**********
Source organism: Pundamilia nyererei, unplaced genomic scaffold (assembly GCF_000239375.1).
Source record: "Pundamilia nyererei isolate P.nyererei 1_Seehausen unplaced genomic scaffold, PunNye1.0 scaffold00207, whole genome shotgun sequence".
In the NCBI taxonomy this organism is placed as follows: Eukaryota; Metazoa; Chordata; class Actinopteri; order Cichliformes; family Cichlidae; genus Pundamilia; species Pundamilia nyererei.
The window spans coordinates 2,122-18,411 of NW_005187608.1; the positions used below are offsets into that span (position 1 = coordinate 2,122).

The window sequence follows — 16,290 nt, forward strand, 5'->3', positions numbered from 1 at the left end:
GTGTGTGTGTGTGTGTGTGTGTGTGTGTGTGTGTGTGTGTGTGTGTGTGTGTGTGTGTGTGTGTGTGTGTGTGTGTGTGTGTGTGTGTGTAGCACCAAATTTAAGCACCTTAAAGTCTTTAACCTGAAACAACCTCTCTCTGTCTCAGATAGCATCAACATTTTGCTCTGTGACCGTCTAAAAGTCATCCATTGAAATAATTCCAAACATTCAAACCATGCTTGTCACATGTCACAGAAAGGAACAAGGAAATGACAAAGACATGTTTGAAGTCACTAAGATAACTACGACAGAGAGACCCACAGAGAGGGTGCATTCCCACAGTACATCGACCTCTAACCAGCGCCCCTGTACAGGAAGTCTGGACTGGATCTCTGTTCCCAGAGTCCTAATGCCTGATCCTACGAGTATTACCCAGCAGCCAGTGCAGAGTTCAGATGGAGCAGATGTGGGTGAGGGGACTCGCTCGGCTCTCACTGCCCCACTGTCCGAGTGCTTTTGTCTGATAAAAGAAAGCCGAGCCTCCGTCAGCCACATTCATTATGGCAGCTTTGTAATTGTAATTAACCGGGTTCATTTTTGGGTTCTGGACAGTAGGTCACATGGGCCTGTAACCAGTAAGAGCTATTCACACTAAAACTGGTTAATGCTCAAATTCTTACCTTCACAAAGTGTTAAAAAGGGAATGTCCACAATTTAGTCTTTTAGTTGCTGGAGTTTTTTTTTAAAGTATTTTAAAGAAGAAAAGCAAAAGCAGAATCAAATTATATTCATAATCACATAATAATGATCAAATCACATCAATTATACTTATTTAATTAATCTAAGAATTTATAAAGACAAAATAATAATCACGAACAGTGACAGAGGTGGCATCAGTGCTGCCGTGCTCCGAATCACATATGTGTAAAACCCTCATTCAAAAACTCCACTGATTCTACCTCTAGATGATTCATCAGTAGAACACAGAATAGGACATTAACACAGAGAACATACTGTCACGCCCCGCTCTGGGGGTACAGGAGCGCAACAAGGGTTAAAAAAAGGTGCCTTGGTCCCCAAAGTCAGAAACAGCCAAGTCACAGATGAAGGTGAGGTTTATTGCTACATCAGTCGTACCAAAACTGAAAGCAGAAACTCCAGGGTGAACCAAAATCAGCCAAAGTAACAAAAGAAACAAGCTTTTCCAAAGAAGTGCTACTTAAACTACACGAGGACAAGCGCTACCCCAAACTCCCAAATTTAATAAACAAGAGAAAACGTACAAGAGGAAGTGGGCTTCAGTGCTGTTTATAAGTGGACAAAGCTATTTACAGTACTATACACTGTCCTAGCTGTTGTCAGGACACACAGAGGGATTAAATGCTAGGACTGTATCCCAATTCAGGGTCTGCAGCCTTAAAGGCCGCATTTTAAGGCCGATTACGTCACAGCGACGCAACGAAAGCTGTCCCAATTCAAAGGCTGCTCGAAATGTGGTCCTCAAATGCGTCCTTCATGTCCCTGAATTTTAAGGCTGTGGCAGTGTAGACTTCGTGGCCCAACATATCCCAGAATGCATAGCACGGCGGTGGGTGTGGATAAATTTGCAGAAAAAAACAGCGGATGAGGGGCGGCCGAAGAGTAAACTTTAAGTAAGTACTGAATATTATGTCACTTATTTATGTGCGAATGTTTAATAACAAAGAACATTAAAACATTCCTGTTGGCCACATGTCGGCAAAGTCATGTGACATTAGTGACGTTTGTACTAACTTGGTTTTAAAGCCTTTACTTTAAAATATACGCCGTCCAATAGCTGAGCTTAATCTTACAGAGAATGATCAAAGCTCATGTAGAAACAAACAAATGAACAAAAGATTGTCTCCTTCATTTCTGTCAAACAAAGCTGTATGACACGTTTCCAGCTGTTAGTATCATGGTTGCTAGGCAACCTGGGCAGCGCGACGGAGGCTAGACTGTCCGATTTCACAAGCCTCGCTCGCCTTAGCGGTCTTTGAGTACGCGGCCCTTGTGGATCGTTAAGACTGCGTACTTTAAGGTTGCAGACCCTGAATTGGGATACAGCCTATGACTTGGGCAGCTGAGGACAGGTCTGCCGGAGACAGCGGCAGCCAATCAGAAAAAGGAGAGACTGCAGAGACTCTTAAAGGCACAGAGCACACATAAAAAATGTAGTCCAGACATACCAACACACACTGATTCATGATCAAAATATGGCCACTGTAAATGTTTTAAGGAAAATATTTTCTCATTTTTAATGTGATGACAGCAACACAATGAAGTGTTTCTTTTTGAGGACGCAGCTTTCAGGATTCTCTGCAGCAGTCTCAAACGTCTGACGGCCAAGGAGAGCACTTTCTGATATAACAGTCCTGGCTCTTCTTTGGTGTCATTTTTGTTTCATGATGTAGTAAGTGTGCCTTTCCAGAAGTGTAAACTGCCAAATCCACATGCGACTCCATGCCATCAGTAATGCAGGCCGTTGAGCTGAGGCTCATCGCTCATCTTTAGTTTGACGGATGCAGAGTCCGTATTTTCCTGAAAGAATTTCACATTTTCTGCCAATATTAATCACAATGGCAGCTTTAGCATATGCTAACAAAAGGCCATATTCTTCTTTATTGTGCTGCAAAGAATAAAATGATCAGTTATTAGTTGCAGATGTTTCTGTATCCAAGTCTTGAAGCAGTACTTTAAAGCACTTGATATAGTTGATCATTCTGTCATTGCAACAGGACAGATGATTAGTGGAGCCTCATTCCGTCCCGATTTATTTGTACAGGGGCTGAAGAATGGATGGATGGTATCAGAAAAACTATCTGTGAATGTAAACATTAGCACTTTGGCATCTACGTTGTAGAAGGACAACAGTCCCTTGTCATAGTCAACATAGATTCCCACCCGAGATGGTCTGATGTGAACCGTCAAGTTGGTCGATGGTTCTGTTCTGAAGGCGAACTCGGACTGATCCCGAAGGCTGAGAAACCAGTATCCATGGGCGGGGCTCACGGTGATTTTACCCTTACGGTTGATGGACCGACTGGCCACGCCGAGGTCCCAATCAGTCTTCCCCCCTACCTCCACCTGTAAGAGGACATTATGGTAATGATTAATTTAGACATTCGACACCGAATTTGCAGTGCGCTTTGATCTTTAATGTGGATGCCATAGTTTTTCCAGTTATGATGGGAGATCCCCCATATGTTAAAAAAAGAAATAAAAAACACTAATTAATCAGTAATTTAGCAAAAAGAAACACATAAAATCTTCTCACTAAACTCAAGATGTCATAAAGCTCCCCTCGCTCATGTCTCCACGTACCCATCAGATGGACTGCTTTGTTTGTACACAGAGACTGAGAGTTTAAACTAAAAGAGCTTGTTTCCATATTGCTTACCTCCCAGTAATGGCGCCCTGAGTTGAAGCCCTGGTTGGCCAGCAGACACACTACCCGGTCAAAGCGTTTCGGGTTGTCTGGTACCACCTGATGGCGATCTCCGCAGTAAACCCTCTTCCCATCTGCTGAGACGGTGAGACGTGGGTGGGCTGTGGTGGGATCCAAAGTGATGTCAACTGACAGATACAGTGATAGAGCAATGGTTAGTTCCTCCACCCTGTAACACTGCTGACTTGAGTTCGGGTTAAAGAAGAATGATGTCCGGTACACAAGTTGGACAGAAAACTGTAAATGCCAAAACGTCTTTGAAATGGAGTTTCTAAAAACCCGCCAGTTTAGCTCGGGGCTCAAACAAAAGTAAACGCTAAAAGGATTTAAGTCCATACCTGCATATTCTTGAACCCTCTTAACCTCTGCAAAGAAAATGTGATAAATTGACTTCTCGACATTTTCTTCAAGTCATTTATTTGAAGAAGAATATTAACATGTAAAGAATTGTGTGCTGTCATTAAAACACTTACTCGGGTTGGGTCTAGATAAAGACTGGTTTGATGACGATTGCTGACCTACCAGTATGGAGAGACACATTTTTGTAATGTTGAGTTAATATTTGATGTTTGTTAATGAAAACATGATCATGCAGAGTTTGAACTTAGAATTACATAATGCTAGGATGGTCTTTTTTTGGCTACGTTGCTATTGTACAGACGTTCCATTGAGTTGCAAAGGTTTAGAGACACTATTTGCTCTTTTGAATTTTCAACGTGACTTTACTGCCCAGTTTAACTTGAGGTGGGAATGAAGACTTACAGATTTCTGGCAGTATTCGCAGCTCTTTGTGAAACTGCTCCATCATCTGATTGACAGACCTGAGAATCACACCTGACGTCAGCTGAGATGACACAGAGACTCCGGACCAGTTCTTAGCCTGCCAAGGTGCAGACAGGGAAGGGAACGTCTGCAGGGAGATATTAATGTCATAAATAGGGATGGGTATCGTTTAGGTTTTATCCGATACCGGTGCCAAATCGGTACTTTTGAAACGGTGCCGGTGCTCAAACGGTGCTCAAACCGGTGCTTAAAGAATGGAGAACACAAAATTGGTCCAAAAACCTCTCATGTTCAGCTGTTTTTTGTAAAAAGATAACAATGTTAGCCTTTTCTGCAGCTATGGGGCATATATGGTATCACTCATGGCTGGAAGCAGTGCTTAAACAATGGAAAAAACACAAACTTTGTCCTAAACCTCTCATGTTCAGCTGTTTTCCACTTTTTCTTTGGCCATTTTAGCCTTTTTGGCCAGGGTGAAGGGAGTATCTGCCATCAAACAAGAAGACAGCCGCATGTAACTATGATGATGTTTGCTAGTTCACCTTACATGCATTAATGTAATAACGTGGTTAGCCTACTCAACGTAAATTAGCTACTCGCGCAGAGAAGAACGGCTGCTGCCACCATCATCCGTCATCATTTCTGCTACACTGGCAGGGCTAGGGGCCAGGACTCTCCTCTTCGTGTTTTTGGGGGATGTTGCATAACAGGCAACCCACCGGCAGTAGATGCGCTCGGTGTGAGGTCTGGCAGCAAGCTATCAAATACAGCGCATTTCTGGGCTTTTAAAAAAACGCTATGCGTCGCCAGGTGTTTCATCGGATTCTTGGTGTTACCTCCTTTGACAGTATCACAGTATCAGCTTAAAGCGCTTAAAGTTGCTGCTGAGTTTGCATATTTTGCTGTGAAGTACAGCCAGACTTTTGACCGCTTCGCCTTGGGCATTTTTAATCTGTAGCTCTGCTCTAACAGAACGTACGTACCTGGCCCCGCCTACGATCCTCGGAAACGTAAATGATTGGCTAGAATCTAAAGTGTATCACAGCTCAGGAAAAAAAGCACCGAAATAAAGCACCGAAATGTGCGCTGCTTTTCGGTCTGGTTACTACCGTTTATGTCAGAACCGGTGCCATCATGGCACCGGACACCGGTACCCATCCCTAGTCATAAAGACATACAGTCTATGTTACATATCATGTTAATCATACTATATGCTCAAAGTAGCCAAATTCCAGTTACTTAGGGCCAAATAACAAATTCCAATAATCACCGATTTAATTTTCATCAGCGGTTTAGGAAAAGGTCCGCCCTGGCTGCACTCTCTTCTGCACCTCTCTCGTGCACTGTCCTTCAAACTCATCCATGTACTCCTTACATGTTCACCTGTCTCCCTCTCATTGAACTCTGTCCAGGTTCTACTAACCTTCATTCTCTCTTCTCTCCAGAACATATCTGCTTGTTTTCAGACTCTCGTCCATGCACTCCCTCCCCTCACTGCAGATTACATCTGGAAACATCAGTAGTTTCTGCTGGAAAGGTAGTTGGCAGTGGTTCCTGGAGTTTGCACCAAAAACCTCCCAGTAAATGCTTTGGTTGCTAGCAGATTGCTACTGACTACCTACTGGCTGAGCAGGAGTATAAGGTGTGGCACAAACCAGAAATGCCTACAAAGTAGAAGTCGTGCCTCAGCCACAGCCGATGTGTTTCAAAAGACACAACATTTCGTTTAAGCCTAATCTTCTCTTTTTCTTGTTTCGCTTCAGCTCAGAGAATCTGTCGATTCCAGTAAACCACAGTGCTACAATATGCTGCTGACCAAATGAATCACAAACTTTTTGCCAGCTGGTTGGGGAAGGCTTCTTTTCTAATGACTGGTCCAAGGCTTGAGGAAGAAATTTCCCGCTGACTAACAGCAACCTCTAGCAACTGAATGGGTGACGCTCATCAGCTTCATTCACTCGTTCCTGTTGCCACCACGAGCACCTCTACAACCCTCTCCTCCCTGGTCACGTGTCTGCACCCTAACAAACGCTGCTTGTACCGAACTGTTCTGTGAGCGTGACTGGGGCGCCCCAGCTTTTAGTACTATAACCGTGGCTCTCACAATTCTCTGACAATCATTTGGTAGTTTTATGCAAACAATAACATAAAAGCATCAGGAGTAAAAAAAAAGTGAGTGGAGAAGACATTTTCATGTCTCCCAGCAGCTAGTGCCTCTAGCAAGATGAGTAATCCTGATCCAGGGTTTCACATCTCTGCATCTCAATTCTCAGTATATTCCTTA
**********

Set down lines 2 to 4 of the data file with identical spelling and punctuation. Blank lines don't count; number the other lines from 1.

Source record: "Pundamilia nyererei isolate P.nyererei 1_Seehausen unplaced genomic scaffold, PunNye1.0 scaffold00207, whole genome shotgun sequence".
In the NCBI taxonomy this organism is placed as follows: Eukaryota; Metazoa; Chordata; class Actinopteri; order Cichliformes; family Cichlidae; genus Pundamilia; species Pundamilia nyererei.
The window spans coordinates 2,122-18,411 of NW_005187608.1; the positions used below are offsets into that span (position 1 = coordinate 2,122).